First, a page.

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Dogs 'feel no shame despite look'


Friday February 28th 2014

Dogs 'look guilty' when they are scolded because they react to their owner's behaviour - but they don't understand that they have actually done something wrong, according to experts.

However, Dr Bonnie Beaver, a professor at Texas A&M University's College of Veterinary Medicine, said dogs can learn to distinguish between good and behaviour if they are scolded right after they have done something wrong.

She added: "The farther it gets from that, the less connection is made with the behaviour. Humans have a natural desire to know what an animal is thinking, and yet we are limited to reading body language and measuring physiological reactions."

Alexandra Horowitz, an associate professor of psychology at Barnard College in New York City, was one of the first experts who analysed the 'guilty look' in dogs.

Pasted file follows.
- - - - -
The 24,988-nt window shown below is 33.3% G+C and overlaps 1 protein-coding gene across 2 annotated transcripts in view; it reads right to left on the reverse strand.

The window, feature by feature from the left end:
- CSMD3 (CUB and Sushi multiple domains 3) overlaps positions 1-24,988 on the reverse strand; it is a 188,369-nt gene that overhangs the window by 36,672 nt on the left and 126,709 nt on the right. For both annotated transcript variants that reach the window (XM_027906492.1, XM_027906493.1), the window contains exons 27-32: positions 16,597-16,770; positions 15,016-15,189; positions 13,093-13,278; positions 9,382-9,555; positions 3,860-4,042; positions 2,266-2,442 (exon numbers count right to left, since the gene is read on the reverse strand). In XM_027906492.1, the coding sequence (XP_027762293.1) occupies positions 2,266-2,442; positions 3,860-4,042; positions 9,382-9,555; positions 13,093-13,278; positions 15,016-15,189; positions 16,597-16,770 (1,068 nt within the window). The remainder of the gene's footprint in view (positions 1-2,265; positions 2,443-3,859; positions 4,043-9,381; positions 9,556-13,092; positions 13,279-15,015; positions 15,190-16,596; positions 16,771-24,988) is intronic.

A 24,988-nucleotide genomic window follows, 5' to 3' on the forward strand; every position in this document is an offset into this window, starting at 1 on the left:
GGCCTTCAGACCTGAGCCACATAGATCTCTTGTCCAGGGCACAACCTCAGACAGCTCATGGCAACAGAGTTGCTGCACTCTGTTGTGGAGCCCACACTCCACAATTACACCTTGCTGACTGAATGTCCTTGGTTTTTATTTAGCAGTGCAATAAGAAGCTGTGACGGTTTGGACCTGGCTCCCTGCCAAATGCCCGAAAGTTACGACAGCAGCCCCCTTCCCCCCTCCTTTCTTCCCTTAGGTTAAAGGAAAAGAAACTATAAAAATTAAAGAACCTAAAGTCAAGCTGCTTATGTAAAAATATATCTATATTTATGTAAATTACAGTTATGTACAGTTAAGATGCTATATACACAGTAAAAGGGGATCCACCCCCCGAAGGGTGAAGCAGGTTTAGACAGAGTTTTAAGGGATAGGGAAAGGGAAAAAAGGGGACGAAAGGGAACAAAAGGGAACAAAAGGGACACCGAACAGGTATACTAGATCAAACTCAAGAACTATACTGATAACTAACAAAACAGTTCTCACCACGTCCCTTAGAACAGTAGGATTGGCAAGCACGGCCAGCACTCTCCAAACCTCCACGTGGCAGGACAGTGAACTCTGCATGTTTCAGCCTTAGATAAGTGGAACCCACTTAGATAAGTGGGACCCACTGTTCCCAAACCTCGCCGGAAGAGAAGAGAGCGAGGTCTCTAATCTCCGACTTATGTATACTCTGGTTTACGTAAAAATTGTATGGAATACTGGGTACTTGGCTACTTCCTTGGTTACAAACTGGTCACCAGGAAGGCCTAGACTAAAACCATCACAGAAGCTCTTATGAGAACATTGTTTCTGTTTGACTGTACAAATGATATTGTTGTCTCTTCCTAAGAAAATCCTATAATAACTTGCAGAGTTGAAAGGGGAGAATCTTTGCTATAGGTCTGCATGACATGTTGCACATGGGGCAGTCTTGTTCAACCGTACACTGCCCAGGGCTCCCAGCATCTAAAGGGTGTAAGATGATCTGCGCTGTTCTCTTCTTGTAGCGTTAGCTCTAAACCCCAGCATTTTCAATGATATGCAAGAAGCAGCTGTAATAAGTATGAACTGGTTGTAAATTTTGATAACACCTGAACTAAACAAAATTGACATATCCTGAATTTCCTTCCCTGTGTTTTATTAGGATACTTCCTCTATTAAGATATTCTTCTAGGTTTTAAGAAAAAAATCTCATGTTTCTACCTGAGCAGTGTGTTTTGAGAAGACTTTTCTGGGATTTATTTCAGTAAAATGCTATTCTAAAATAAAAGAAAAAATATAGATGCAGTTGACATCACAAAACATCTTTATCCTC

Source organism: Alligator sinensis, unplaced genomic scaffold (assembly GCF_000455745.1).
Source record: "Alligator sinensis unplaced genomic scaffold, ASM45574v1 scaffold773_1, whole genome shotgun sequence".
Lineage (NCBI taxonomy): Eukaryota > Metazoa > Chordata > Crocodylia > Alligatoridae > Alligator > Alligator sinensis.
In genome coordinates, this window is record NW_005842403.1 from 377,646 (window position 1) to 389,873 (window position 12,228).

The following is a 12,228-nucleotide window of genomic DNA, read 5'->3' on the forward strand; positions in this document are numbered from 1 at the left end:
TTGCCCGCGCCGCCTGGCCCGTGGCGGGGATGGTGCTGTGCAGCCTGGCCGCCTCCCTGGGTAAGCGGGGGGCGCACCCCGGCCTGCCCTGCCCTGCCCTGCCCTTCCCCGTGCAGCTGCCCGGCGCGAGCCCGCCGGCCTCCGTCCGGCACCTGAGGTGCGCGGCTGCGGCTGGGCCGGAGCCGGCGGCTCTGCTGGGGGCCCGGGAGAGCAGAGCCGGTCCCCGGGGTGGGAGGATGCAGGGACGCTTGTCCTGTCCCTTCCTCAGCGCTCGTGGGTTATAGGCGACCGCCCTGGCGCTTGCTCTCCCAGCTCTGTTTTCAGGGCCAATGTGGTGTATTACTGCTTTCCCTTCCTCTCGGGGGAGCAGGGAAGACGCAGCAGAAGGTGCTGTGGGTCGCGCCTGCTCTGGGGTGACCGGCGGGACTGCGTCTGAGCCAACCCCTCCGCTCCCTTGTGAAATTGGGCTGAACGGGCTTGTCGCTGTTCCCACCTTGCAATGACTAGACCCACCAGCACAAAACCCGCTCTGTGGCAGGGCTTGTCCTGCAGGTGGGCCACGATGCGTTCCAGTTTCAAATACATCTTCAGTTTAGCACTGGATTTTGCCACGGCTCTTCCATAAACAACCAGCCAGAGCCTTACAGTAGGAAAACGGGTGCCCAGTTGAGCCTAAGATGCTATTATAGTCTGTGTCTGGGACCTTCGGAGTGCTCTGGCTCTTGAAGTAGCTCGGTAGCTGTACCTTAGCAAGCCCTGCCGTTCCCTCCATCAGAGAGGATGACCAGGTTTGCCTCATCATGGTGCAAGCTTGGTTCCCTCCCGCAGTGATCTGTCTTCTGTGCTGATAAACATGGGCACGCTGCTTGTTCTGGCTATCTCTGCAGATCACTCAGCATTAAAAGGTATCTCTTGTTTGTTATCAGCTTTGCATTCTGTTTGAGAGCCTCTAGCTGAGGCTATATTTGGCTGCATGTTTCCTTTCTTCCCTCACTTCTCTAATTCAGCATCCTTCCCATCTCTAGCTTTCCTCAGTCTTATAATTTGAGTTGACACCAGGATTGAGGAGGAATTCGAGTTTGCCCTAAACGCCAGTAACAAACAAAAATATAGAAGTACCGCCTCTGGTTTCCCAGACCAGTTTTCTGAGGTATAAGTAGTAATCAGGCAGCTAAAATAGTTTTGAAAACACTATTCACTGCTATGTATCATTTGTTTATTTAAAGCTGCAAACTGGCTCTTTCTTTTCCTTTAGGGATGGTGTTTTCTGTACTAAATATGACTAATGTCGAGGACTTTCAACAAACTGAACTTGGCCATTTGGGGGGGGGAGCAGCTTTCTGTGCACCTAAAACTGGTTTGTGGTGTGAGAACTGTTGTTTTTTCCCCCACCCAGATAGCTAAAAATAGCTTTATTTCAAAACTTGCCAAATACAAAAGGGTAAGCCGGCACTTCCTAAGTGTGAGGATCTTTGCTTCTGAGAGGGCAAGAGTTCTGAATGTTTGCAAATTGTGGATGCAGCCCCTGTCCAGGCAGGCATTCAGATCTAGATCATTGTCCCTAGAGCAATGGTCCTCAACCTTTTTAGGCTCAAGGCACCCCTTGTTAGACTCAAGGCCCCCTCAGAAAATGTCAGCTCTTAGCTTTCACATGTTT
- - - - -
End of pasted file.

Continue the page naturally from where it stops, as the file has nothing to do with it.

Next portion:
She filmed 14 dogs which had been 'told' by their owners not to eat a treat and studied how they reacted once the owner left the room. She found that some of the dogs disobeyed and ate the treats before their owners came back and some did not.

Ms Horowitz said: "I found that the 'look' appeared most often when owners scolded their dogs, regardless of whether the dog had disobeyed or did something for which they might or should feel guilty. It wasn't 'guilt' but a reaction to the owner that prompted the look.

"I am not saying that dogs might not feel guilt, just that the 'guilty look' is not an indication of it."

Copyright Press Association 2014

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